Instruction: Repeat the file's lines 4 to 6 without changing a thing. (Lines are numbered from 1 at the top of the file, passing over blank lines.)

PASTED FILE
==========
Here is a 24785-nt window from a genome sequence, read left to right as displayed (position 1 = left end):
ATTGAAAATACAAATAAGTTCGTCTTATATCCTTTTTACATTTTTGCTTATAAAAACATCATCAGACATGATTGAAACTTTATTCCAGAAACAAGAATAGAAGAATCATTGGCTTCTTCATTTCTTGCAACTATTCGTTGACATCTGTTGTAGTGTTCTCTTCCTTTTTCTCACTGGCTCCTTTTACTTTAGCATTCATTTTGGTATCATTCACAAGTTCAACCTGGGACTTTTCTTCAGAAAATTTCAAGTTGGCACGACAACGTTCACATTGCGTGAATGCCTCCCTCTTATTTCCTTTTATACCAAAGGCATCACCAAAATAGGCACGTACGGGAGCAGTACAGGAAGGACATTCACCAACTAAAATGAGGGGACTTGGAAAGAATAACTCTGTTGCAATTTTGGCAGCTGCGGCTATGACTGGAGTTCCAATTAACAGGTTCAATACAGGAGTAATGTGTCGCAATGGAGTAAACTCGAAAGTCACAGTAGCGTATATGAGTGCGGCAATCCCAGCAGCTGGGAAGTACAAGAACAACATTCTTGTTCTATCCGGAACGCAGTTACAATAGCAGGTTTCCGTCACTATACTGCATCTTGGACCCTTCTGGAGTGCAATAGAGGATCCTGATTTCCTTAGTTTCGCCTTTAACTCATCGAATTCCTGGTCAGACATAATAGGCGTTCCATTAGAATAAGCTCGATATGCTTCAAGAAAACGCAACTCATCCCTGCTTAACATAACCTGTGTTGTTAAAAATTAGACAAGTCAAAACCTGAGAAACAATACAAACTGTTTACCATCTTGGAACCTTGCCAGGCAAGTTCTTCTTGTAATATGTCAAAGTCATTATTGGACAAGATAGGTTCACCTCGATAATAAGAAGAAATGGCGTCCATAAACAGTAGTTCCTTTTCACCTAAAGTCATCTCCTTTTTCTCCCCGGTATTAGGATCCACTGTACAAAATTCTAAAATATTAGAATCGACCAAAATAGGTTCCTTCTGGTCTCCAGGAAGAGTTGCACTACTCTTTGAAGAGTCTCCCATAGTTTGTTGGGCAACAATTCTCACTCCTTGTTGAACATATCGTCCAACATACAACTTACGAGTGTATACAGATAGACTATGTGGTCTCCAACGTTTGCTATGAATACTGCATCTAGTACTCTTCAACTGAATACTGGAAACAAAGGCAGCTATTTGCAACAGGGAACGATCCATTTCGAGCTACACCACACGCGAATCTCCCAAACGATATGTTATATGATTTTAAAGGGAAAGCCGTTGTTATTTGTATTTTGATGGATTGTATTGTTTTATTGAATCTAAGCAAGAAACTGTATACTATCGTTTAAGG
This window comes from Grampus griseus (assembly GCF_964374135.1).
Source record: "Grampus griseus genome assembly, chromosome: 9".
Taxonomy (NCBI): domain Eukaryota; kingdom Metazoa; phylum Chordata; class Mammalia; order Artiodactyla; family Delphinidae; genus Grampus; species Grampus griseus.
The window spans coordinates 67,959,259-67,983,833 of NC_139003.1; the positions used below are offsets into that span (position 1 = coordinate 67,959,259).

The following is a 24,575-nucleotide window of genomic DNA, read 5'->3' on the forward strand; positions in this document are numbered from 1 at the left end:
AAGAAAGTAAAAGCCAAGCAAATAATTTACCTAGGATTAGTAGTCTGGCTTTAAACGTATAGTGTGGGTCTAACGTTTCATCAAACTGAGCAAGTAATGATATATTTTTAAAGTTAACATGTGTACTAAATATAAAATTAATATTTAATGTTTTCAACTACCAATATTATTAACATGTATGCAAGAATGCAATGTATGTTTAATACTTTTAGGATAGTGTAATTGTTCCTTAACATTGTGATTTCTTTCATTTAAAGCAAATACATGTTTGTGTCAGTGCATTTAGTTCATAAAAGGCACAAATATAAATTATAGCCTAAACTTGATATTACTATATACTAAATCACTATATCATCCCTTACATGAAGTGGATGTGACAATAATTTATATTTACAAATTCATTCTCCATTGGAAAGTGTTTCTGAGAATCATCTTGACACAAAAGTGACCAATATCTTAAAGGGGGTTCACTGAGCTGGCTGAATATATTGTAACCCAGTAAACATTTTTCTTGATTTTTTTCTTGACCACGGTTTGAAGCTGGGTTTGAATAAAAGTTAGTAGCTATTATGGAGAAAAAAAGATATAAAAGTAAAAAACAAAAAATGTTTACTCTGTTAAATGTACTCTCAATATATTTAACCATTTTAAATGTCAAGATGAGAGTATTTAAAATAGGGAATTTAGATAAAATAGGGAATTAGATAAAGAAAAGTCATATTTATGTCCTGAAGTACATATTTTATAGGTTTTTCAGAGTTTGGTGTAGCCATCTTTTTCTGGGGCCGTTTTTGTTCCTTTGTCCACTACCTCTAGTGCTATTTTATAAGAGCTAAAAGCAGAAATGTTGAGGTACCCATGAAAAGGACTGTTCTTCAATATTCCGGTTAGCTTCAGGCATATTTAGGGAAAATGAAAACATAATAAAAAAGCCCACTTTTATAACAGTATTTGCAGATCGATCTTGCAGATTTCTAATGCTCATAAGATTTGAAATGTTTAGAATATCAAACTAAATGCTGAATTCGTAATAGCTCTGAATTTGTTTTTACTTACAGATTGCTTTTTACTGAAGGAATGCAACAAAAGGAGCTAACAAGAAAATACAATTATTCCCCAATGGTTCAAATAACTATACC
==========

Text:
Source record: "Grampus griseus genome assembly, chromosome: 9".
Taxonomy (NCBI): domain Eukaryota; kingdom Metazoa; phylum Chordata; class Mammalia; order Artiodactyla; family Delphinidae; genus Grampus; species Grampus griseus.
The window spans coordinates 67,959,259-67,983,833 of NC_139003.1; the positions used below are offsets into that span (position 1 = coordinate 67,959,259).